Ms. Eshoo – Rescind FATCA! The blood will be upon your heads – congress and yours! if my son is driven
to suicide after a year of dealing with the consequences of this horrible, unjust, draconian, and miserably self-defeating law. Is it worth losing a just citizen just for this?
As matters unfold he may not, I’m afraid, be the only one of millions.
xxxx (J’s Dad)
This is the end of what I am adding for today. I am sure many of you will have something to say about all this………..
@AnnaEshoo A Father’s Anguish Over the Loss of his Son – Horrible Struggle due to #FBAR #FATCA https://t.co/LC1Frng6x5 PLEASE READ THIS
— Patricia Moon (@nobledreamer16) February 8, 2016
This concerns absolutely the worst news I have ever come across in the 4+ years I have been immersed in this situation. I am not going to even try and address anything beyond this simple explanation so you have some context.
A couple of days ago, a comment that somehow was never seen/approved became visible on the renounceuscitizenship wordpress blog. The comment consisted of two letters. Given the fact this was written last July as well as the serious nature of what it concerns, it was decided to keep it in pending until we had made contact with the author, to make sure he still intended for it to remain public. I have spoken with him and he does want it to be seen. However, nobody is likely to see the comment on that particular post since it is 7 months old. So the two letters are being posted here now. Ms. Eshoo, to whom the letters are addressed, is the Congresswoman (D) from the 18th Congressional District of California. She also spent 20 years (1993-2013) as the Congresswoman for the 14th District. She voted “Aye” for the H.I.R.E. Act. There has been no response from Ms. Eshoo.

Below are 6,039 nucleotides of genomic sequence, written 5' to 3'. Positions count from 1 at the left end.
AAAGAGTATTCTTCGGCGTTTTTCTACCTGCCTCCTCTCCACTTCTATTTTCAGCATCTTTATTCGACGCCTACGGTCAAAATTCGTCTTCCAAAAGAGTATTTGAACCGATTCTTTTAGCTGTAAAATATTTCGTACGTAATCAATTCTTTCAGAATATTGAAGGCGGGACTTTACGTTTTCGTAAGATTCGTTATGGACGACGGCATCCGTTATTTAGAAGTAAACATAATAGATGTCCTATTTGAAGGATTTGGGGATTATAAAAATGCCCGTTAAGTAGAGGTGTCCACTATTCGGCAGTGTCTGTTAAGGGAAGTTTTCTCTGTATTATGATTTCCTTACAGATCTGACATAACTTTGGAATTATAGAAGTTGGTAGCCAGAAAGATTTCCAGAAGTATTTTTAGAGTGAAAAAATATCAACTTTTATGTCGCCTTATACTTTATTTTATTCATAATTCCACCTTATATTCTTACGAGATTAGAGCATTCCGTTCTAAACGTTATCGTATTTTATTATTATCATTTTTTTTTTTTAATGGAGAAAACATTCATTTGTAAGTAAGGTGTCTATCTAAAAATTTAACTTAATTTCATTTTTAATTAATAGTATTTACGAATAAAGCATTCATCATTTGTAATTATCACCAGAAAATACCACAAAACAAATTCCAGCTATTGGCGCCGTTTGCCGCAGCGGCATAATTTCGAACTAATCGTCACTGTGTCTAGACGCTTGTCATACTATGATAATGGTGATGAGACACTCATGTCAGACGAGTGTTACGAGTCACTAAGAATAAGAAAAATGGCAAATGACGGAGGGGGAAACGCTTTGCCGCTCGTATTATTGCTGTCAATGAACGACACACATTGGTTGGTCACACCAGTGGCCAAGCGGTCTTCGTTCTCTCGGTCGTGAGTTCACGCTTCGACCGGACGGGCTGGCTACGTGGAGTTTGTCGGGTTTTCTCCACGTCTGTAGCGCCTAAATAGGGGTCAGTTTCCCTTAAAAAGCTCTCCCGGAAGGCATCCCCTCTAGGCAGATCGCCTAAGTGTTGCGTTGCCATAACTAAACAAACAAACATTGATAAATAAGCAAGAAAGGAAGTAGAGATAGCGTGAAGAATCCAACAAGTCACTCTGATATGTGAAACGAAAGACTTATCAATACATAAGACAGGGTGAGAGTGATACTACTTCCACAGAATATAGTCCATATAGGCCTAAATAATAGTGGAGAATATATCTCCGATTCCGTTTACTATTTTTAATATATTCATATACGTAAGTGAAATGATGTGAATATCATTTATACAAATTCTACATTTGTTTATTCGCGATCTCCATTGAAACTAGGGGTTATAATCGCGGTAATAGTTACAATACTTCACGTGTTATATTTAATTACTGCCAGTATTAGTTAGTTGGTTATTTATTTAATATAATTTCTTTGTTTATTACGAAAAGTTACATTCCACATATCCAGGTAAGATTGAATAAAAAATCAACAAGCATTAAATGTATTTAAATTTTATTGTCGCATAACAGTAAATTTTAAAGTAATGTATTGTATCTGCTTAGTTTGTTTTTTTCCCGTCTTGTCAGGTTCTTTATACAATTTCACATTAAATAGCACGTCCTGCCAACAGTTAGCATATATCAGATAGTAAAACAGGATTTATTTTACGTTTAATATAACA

One thought on “Statement from @AARO (unlike @DEMSabroad) supports Bopp #FATCA lawsuit”
July 21, 2015 at 11:28 pm
25th June 2015
When you and your fellow co-conspirators in congress voted on FATCA you murdered my son
This beautiful person who wanted to live out his dream in peace in another land was destroyed by you.
You and your fellow co-conspirators, with your unattainable requirements,
boxed him into a mental dilemma from which he could not escape.
As a just person he found your injustice in FATCA incomprehensible.
After a year of intensely trying to figure out what to do
he committed suicide.
There are families in grief in your constituency.
There are families in mourning on both sides of the Atlantic.
You have destroyed a decent person worth a thousand Obamas.
You have ruined the happiness of dozens of friends and family members
through your cruelty revealed within this monstrous law.
You have utterly destroyed our faith in government with the
incomprehensibility, inhumanity and malice of this law.
Your only hope of atonement?
Repeal FATCA NOW
Sincerely in grief,
14th July 2015
Dear Ms. Eshoo,
Re: Death of J., a citizen of Sweden
Thus is clearly an over-reach by an agency of the US government of the grossest magnitude. FATCA affects eight-and-a-half million Americans occupying themselves honorably abroad. This is IRS abuse on a scale far vaster than the diminutive insults inflicted by Lois Lerner’s 501(c)(3) scandal. FATCA is an act of IRS persecution, with a far greater ill effect on American lives than Lois Lerner’s pinpricks. It cannot be dismissed in a form letter.